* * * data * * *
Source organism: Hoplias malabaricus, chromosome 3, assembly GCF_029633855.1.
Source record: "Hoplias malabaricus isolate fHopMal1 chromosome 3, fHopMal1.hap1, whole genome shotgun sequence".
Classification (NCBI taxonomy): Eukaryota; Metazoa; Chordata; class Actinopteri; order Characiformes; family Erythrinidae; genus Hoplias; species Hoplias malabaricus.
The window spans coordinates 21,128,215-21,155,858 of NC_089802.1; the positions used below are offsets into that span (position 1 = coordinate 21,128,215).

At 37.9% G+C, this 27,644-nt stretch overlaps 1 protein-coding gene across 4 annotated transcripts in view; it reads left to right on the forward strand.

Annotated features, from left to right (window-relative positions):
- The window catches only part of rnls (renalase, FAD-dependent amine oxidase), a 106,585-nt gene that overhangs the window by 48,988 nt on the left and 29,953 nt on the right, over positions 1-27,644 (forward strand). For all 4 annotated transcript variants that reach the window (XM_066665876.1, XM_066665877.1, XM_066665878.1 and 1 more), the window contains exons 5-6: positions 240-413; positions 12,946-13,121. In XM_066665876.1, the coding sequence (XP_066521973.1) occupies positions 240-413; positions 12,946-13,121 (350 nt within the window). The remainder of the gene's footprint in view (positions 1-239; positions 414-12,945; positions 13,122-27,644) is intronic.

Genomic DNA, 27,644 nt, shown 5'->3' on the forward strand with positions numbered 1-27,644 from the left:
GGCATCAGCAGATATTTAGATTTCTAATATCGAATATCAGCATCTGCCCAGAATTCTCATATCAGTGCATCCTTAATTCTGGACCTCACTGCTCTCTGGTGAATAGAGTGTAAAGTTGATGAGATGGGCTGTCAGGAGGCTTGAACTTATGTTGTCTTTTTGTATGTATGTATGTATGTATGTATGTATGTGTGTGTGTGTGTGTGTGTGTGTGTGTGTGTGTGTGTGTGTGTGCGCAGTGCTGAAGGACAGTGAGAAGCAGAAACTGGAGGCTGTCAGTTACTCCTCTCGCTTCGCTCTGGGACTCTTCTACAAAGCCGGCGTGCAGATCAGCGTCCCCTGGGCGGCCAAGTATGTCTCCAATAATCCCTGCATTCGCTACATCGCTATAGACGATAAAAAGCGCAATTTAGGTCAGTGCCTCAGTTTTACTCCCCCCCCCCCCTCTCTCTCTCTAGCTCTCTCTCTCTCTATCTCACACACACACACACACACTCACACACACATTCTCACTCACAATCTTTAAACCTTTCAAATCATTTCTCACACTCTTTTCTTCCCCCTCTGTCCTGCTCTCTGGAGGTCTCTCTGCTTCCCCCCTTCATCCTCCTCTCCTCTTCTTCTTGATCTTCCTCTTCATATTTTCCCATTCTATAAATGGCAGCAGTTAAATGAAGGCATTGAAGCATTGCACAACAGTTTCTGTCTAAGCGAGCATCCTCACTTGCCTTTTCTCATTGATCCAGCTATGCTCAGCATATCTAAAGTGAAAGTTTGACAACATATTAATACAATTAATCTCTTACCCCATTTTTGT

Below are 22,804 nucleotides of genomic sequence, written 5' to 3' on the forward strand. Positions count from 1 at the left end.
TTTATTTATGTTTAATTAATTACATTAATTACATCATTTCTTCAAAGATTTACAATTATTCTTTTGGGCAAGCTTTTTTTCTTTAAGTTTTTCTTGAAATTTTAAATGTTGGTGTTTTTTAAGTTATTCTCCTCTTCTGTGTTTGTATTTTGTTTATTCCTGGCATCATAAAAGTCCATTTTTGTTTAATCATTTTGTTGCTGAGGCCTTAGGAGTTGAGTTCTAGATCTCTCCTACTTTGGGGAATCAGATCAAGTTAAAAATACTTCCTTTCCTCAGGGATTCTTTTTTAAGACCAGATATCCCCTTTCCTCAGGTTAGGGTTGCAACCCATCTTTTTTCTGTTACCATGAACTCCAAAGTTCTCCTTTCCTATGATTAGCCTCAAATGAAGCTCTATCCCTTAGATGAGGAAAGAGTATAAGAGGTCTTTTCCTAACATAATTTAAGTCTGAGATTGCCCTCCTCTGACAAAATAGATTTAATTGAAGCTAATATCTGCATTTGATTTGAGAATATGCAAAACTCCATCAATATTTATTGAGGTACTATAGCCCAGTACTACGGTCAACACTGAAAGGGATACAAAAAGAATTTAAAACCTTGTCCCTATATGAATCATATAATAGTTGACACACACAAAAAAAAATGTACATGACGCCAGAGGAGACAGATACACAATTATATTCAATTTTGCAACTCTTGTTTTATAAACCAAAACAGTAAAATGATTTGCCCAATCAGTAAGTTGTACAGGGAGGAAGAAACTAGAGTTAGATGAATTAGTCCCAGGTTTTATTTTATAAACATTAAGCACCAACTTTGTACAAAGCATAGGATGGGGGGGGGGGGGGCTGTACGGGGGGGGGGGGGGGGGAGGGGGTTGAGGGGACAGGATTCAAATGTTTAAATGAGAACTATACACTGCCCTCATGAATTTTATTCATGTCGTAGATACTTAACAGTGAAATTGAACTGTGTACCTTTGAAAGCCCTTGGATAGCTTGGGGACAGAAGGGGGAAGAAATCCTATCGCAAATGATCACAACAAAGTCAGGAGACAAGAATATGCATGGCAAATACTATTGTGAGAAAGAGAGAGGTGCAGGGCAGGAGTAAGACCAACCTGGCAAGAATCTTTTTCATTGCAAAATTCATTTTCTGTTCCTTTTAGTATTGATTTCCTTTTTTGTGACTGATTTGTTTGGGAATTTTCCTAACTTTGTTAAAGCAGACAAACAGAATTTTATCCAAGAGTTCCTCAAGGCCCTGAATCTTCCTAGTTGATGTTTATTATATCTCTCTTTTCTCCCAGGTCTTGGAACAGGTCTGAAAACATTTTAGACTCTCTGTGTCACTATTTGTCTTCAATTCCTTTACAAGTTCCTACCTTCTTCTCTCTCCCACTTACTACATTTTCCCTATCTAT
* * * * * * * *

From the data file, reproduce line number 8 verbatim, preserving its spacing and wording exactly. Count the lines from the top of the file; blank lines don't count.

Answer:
Genomic DNA, 27,644 nt, shown 5'->3' on the forward strand with positions numbered 1-27,644 from the left: